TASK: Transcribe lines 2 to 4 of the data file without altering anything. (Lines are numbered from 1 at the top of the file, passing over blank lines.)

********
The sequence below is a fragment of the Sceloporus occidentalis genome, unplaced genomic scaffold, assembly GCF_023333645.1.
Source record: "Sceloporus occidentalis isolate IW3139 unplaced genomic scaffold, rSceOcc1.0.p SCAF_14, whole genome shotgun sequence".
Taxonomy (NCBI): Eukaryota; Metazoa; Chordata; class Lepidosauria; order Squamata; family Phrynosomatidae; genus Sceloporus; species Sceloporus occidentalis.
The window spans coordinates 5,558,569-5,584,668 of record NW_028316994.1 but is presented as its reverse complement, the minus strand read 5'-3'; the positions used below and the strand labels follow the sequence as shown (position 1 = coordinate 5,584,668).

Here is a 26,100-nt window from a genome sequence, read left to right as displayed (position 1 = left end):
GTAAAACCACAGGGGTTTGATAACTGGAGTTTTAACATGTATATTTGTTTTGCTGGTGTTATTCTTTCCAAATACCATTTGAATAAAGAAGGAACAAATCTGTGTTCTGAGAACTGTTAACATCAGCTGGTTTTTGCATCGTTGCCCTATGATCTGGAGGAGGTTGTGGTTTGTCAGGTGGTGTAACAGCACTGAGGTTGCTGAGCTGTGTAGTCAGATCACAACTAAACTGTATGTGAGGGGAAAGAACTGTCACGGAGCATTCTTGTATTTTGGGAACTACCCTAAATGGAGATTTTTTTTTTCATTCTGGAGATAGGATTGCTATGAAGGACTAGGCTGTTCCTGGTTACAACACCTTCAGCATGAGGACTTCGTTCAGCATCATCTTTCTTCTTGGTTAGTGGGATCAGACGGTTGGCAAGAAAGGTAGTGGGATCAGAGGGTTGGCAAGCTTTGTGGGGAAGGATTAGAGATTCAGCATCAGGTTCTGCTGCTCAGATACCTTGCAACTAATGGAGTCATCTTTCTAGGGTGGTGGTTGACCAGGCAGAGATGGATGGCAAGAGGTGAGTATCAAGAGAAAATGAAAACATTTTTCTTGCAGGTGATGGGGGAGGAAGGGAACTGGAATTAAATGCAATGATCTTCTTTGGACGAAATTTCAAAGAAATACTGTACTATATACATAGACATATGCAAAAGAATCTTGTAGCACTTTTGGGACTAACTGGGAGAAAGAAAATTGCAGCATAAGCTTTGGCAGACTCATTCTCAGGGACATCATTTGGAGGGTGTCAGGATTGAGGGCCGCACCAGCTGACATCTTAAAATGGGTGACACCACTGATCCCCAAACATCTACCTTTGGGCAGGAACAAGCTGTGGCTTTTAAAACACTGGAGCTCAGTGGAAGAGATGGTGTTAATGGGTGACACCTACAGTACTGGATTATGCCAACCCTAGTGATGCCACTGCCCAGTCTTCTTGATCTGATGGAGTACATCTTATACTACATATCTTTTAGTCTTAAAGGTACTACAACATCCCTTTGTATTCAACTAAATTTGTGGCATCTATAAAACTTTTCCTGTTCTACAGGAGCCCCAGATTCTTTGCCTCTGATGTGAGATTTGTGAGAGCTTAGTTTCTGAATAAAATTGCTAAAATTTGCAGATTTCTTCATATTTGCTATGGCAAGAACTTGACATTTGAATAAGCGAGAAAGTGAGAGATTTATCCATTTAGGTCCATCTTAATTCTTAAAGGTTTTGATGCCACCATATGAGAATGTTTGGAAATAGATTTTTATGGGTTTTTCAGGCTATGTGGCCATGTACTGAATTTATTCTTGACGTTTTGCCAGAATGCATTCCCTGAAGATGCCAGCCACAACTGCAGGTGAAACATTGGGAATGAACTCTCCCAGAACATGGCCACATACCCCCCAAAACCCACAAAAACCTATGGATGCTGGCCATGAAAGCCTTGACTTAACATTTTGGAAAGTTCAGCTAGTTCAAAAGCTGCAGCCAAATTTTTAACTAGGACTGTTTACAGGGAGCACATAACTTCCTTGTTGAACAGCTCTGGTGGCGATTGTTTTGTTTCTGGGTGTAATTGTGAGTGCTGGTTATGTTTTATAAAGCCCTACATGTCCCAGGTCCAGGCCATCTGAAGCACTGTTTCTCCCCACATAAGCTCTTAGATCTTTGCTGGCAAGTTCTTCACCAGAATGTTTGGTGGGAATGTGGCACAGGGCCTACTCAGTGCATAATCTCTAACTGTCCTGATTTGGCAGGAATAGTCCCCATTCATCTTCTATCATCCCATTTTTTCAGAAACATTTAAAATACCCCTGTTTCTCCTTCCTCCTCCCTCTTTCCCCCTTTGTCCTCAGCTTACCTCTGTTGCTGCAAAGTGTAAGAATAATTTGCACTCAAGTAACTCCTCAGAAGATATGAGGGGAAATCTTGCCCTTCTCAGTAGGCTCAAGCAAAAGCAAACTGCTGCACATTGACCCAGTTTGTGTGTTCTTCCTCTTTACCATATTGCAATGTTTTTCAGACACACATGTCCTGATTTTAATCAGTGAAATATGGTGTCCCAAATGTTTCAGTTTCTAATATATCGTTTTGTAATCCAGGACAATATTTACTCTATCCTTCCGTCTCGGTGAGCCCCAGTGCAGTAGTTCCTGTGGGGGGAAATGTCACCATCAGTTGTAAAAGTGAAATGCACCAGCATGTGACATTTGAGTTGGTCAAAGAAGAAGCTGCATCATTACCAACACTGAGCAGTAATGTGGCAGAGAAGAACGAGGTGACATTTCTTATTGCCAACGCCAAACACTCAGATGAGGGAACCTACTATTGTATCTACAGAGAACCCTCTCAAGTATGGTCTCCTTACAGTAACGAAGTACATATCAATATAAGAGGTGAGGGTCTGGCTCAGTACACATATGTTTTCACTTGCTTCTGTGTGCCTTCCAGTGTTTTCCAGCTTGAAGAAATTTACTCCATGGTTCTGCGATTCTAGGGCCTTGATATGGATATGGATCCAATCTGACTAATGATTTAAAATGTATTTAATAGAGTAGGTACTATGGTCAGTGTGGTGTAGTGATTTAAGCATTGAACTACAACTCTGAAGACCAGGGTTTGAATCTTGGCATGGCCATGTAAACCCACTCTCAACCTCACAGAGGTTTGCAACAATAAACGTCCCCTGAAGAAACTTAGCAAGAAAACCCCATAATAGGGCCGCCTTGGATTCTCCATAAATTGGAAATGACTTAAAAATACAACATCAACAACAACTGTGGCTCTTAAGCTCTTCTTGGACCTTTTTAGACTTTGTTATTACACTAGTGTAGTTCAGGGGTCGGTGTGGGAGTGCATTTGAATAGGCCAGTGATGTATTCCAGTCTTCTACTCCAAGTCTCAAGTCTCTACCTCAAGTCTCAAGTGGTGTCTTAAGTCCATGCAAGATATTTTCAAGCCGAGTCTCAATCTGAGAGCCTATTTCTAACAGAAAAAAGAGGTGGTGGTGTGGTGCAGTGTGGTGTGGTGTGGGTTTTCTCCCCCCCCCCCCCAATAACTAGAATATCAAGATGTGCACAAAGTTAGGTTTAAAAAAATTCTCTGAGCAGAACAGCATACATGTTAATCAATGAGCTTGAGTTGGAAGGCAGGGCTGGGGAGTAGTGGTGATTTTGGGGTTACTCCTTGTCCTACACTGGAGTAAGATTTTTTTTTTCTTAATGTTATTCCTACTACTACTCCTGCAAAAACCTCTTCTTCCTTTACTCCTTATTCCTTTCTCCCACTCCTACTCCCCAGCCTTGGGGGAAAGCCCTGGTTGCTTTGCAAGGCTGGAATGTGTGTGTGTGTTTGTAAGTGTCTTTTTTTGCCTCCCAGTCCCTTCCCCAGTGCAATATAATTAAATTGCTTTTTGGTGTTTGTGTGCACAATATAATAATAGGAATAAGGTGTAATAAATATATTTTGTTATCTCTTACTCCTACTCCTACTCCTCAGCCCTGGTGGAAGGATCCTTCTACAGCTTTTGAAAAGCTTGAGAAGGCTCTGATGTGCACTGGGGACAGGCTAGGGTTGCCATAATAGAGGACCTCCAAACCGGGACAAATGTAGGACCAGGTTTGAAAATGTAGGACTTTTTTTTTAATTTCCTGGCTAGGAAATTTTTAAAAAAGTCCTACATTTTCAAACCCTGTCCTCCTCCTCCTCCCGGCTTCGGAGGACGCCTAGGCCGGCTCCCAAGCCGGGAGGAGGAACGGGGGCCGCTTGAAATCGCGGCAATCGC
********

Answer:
Source record: "Sceloporus occidentalis isolate IW3139 unplaced genomic scaffold, rSceOcc1.0.p SCAF_14, whole genome shotgun sequence".
Taxonomy (NCBI): Eukaryota; Metazoa; Chordata; class Lepidosauria; order Squamata; family Phrynosomatidae; genus Sceloporus; species Sceloporus occidentalis.
The window spans coordinates 5,558,569-5,584,668 of record NW_028316994.1 but is presented as its reverse complement, the minus strand read 5'-3'; the positions used below and the strand labels follow the sequence as shown (position 1 = coordinate 5,584,668).